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Post by wolf » Wed May 31, 2006 5:48 am

Pine - I second you and hope someone from this " authority " ( sic )
is reading this

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Post by sandra » Wed May 31, 2006 4:46 pm

Well its the same old story, like the Carpobrotus on our sand dunes!

Let us hope the guys from comtec do a good job and dont end up killing other species in the process!!!

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Post by robcar » Tue Jun 06, 2006 3:20 pm

Yes, now that the lizards are in all probability extinct in the wild, a plan to control the rats and rehabilitate Selmunett is about to start - how timely and efficient :!:

Given that the authorities have been kept informed about the rapid, progressive decline of the subspecific lizard population at Selmunett it is indeed disgraceful that things had to go so far before anything concrete is done. While it is true that conservation action should be based on research and monitoring, endangered populations will not wait at our convenience.

Now thanks to the inertia of those who should know better the fate of the selmunett lizard is hinged on whether a very small ex situ population, which contains a limited amount of genetic diversity (given the small number of individuals) will breed successfully in captivity.

In conservation, the more populations are allowed to decline, the more expensive it becomes to save them, and the less likely are the chances of success. However it seems that the powers that be are unaware of this simple fact :(

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Post by wolf » Tue Jun 06, 2006 3:37 pm

well said Robcar - I am convinced the same fate eventually awaits il-qabru when it could easily ( with proper supervision ) be reintroduced to the upper parts of wied fiddien where I believe it once belonged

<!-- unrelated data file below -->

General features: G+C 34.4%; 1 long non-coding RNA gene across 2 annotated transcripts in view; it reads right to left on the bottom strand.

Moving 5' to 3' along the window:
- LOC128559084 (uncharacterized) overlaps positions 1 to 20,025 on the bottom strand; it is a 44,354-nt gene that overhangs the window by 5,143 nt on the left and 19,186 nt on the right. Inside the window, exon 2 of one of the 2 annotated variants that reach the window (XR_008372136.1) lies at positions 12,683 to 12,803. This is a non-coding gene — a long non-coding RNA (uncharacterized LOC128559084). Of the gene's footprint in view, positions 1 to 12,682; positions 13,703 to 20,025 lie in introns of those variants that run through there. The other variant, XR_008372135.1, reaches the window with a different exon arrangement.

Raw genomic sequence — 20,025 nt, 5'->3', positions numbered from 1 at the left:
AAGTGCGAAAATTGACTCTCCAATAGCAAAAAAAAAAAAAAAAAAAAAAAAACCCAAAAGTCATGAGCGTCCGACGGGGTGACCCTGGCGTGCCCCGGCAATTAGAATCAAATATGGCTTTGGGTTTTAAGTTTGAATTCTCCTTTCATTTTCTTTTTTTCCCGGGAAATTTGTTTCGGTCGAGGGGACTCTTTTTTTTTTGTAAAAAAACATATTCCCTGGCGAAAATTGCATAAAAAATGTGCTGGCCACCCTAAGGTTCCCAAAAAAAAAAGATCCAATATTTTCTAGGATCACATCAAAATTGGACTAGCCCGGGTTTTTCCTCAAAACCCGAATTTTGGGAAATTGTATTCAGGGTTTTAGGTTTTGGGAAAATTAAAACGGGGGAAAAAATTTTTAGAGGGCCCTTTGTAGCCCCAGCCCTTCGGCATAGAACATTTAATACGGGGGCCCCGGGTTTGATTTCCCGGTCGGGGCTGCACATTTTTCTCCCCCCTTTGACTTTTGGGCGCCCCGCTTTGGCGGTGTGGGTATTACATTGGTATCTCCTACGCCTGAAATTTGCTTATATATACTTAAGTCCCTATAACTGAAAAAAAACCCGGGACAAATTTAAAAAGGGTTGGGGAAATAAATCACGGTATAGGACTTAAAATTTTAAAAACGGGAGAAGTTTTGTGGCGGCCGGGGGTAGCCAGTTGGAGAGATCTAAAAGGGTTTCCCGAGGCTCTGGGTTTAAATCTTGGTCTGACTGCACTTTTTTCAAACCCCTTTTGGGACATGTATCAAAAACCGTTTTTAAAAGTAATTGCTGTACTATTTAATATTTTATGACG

but I suppose the authority entrusted with conserving our biodiversity is still drawing reports on this ...

cheers

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What a shame . . .

Post by MWP admin » Wed Jun 07, 2006 8:48 am

I agree too, and feel a cocktail of disappointment-and-anger for our environment authorities and maybe also towards the gov. which they do not take these situations seriosly.

Numerous studies, thesis, research, etc but still we are on the point of loosing an (sub-)endemic lizard.

Again the problem is that our general culture is not env-conservative. How much % of the Maltese would you think know about this fact or that they are sorry or care about it? - maybe 0.0000....1% :cry:

Whereas when a wooden cross was broken at Valletta church, the news seemed to be so alarming that ended up TVM news with a further discusssion in Xarabank!

Fl-isem tal Missier u ta l-iben...
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Post by IL-PINE » Wed Jun 07, 2006 8:59 am

I agree with MWP, (not that the news of the wooden cross was not important) but we need to focus a bit more on our wildlife!

Enjoy Finland Kalang!

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Post by Sdravko » Thu Jun 08, 2006 9:49 am

Hi Jack,

the trip to selmunett was on a weekend. :lol: :lol: :lol:

this weekend Arnold will chek the lizard pop on Fungus Rock where there are rats, too. Lets hope they left some lizards for him.